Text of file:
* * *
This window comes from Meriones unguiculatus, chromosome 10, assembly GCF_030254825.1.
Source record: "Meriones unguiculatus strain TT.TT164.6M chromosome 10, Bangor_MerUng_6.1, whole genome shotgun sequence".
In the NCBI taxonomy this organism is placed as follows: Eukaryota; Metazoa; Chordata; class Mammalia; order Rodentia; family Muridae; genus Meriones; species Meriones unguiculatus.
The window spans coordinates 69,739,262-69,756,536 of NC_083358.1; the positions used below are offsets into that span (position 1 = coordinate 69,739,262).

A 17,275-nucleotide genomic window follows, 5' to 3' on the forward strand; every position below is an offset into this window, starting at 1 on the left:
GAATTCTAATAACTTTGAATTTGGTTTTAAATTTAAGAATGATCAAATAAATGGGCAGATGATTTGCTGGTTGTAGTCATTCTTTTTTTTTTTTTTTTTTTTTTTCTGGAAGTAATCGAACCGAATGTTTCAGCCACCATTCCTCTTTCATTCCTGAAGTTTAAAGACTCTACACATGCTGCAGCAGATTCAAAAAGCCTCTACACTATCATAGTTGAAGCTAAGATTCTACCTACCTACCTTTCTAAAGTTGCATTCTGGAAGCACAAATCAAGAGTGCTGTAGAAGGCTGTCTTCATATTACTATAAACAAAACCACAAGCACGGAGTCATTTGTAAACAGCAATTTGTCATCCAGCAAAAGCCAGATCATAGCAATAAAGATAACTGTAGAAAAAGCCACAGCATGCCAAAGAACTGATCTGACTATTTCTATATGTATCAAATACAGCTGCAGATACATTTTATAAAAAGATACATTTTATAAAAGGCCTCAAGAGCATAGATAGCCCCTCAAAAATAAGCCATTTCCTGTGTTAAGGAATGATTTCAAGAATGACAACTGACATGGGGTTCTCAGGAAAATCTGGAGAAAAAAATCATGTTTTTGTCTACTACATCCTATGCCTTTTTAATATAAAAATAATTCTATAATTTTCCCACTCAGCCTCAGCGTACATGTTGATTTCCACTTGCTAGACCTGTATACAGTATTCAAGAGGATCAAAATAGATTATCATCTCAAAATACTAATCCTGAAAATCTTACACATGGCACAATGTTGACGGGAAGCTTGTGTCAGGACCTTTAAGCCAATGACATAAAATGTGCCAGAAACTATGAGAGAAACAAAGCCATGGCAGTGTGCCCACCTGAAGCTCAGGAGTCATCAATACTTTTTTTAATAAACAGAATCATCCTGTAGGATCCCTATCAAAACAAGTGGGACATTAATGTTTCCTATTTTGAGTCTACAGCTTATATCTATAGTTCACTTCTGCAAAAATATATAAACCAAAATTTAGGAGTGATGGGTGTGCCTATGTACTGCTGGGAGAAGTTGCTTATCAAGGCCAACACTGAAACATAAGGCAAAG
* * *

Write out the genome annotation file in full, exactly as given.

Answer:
This window comes from Meriones unguiculatus, chromosome 10, assembly GCF_030254825.1.
Source record: "Meriones unguiculatus strain TT.TT164.6M chromosome 10, Bangor_MerUng_6.1, whole genome shotgun sequence".
In the NCBI taxonomy this organism is placed as follows: Eukaryota; Metazoa; Chordata; class Mammalia; order Rodentia; family Muridae; genus Meriones; species Meriones unguiculatus.
The window spans coordinates 69,739,262-69,756,536 of NC_083358.1; the positions used below are offsets into that span (position 1 = coordinate 69,739,262).

A 17,275-nucleotide genomic window follows, 5' to 3' on the forward strand; every position below is an offset into this window, starting at 1 on the left:
GAATTCTAATAACTTTGAATTTGGTTTTAAATTTAAGAATGATCAAATAAATGGGCAGATGATTTGCTGGTTGTAGTCATTCTTTTTTTTTTTTTTTTTTTTTTTCTGGAAGTAATCGAACCGAATGTTTCAGCCACCATTCCTCTTTCATTCCTGAAGTTTAAAGACTCTACACATGCTGCAGCAGATTCAAAAAGCCTCTACACTATCATAGTTGAAGCTAAGATTCTACCTACCTACCTTTCTAAAGTTGCATTCTGGAAGCACAAATCAAGAGTGCTGTAGAAGGCTGTCTTCATATTACTATAAACAAAACCACAAGCACGGAGTCATTTGTAAACAGCAATTTGTCATCCAGCAAAAGCCAGATCATAGCAATAAAGATAACTGTAGAAAAAGCCACAGCATGCCAAAGAACTGATCTGACTATTTCTATATGTATCAAATACAGCTGCAGATACATTTTATAAAAAGATACATTTTATAAAAGGCCTCAAGAGCATAGATAGCCCCTCAAAAATAAGCCATTTCCTGTGTTAAGGAATGATTTCAAGAATGACAACTGACATGGGGTTCTCAGGAAAATCTGGAGAAAAAAATCATGTTTTTGTCTACTACATCCTATGCCTTTTTAATATAAAAATAATTCTATAATTTTCCCACTCAGCCTCAGCGTACATGTTGATTTCCACTTGCTAGACCTGTATACAGTATTCAAGAGGATCAAAATAGATTATCATCTCAAAATACTAATCCTGAAAATCTTACACATGGCACAATGTTGACGGGAAGCTTGTGTCAGGACCTTTAAGCCAATGACATAAAATGTGCCAGAAACTATGAGAGAAACAAAGCCATGGCAGTGTGCCCACCTGAAGCTCAGGAGTCATCAATACTTTTTTTAATAAACAGAATCATCCTGTAGGATCCCTATCAAAACAAGTGGGACATTAATGTTTCCTATTTTGAGTCTACAGCTTATATCTATAGTTCACTTCTGCAAAAATATATAAACCAAAATTTAGGAGTGATGGGTGTGCCTATGTACTGCTGGGAGAAGTTGCTTATCAAGGCCAACACTGAAACATAAGGCAAAG